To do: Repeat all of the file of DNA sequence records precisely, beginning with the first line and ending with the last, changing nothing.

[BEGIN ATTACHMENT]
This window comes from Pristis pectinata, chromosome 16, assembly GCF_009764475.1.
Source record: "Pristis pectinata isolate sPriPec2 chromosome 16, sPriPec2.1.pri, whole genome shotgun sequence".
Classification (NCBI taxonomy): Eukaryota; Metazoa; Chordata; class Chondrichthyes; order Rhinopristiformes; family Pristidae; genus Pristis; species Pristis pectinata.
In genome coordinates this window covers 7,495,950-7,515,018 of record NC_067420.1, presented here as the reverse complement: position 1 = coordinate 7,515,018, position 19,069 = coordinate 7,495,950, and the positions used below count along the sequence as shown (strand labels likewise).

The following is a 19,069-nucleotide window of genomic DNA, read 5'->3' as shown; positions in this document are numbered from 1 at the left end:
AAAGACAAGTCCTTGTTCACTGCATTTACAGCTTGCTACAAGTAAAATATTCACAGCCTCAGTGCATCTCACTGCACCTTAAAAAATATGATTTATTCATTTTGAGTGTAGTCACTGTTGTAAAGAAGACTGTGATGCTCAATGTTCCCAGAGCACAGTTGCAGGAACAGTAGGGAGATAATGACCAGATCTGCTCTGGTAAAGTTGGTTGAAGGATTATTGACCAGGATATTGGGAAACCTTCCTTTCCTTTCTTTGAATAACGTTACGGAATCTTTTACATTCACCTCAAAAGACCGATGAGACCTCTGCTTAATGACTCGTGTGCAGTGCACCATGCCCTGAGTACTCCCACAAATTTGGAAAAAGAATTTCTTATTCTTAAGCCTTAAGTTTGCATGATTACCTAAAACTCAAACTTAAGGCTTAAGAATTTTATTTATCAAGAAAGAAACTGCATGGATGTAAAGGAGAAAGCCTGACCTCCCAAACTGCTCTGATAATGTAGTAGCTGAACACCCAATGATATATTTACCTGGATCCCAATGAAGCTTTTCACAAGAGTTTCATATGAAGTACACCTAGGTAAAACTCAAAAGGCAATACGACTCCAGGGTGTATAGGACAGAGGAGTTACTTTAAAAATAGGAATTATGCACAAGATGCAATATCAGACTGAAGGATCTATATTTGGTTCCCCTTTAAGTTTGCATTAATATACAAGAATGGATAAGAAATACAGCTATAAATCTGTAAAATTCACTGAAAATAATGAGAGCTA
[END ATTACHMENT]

This window comes from Pristis pectinata, chromosome 16, assembly GCF_009764475.1.
Source record: "Pristis pectinata isolate sPriPec2 chromosome 16, sPriPec2.1.pri, whole genome shotgun sequence".
Classification (NCBI taxonomy): Eukaryota; Metazoa; Chordata; class Chondrichthyes; order Rhinopristiformes; family Pristidae; genus Pristis; species Pristis pectinata.
In genome coordinates this window covers 7,495,950-7,515,018 of record NC_067420.1, presented here as the reverse complement: position 1 = coordinate 7,515,018, position 19,069 = coordinate 7,495,950, and the positions used below count along the sequence as shown (strand labels likewise).

The following is a 19,069-nucleotide window of genomic DNA, read 5'->3' as shown; positions in this document are numbered from 1 at the left end:
AAAGACAAGTCCTTGTTCACTGCATTTACAGCTTGCTACAAGTAAAATATTCACAGCCTCAGTGCATCTCACTGCACCTTAAAAAATATGATTTATTCATTTTGAGTGTAGTCACTGTTGTAAAGAAGACTGTGATGCTCAATGTTCCCAGAGCACAGTTGCAGGAACAGTAGGGAGATAATGACCAGATCTGCTCTGGTAAAGTTGGTTGAAGGATTATTGACCAGGATATTGGGAAACCTTCCTTTCCTTTCTTTGAATAACGTTACGGAATCTTTTACATTCACCTCAAAAGACCGATGAGACCTCTGCTTAATGACTCGTGTGCAGTGCACCATGCCCTGAGTACTCCCACAAATTTGGAAAAAGAATTTCTTATTCTTAAGCCTTAAGTTTGCATGATTACCTAAAACTCAAACTTAAGGCTTAAGAATTTTATTTATCAAGAAAGAAACTGCATGGATGTAAAGGAGAAAGCCTGACCTCCCAAACTGCTCTGATAATGTAGTAGCTGAACACCCAATGATATATTTACCTGGATCCCAATGAAGCTTTTCACAAGAGTTTCATATGAAGTACACCTAGGTAAAACTCAAAAGGCAATACGACTCCAGGGTGTATAGGACAGAGGAGTTACTTTAAAAATAGGAATTATGCACAAGATGCAATATCAGACTGAAGGATCTATATTTGGTTCCCCTTTAAGTTTGCATTAATATACAAGAATGGATAAGAAATACAGCTATAAATCTGTAAAATTCACTGAAAATAATGAGAGCTA